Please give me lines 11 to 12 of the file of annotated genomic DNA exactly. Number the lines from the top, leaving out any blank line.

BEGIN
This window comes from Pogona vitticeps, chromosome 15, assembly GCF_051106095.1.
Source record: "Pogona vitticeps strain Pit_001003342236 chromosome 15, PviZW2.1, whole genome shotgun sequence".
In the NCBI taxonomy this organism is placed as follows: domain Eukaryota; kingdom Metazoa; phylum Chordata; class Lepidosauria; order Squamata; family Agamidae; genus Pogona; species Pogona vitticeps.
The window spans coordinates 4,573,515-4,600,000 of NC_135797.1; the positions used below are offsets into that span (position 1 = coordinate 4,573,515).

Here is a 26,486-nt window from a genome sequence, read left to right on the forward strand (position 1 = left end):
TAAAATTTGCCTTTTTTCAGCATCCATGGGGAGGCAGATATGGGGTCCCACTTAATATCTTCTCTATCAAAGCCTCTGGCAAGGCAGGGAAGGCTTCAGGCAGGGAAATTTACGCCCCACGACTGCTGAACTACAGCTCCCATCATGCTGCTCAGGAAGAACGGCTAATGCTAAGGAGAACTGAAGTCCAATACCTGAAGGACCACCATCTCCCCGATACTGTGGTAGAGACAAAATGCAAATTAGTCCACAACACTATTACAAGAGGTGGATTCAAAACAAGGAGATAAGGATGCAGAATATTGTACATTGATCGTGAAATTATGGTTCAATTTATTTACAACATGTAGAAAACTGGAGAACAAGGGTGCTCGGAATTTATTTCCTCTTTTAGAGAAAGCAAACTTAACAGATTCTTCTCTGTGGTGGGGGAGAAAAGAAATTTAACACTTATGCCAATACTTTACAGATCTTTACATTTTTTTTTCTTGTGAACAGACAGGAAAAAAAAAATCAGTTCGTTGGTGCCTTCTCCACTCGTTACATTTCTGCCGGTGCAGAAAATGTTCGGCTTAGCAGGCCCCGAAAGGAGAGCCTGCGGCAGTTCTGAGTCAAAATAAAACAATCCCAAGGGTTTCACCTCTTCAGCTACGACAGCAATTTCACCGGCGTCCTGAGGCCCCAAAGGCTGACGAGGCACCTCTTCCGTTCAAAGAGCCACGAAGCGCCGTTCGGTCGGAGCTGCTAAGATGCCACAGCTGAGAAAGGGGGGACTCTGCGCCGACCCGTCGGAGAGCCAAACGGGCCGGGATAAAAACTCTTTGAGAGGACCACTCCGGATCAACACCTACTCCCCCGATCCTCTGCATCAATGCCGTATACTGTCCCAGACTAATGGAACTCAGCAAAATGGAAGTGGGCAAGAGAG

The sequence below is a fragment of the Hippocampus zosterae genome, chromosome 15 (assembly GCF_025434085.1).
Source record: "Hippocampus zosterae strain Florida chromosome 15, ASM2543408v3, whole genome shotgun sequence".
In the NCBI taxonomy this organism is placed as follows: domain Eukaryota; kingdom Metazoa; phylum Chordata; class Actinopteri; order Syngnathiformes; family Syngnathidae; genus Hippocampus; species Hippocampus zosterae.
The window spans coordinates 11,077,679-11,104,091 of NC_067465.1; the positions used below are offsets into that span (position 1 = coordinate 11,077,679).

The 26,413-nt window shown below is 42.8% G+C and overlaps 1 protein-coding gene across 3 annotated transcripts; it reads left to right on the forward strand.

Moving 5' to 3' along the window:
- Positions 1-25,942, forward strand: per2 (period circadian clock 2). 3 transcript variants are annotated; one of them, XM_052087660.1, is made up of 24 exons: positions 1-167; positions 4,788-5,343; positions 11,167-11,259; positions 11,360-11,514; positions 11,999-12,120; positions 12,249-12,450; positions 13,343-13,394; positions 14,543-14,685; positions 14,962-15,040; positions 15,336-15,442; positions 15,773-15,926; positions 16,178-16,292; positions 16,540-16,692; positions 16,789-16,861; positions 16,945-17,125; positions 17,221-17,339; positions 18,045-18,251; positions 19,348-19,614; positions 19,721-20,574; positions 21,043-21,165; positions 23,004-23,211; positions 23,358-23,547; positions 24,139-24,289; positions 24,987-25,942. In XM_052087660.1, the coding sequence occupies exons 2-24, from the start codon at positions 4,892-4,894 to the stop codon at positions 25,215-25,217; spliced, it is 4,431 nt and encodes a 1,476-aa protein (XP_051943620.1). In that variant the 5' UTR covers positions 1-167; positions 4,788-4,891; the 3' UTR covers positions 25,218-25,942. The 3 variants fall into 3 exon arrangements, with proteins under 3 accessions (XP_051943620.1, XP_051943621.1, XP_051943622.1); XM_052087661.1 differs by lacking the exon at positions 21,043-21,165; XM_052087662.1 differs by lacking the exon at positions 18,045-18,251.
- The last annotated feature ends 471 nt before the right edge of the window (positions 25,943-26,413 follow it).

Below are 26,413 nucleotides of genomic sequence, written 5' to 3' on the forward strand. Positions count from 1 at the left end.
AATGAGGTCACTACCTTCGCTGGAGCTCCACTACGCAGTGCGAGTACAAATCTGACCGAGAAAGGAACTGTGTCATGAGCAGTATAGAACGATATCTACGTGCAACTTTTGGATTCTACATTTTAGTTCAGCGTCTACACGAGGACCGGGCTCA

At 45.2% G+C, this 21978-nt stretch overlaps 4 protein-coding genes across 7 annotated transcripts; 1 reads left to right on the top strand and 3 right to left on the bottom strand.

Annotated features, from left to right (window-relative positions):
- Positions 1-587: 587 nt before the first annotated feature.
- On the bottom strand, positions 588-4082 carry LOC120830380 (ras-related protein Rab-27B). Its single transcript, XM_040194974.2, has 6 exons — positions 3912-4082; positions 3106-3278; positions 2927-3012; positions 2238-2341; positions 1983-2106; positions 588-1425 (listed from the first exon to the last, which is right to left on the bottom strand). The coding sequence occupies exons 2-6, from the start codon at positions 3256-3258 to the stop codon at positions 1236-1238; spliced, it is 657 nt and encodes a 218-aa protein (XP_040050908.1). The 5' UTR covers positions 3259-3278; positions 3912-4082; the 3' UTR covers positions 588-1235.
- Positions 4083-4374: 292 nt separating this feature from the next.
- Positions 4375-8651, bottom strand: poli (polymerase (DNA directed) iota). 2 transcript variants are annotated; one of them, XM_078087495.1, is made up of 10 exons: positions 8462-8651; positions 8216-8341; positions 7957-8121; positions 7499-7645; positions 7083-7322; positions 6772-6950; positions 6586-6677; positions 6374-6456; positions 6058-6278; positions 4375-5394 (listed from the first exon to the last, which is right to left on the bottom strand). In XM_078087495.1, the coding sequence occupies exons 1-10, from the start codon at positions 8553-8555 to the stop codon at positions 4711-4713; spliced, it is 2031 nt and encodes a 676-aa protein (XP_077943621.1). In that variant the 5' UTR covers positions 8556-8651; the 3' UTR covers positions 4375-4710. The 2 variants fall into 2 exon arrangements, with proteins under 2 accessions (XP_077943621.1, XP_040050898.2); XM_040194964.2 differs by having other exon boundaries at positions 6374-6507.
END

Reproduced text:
The 26,413-nt window shown below is 42.8% G+C and overlaps 1 protein-coding gene across 3 annotated transcripts; it reads left to right on the forward strand.

Moving 5' to 3' along the window: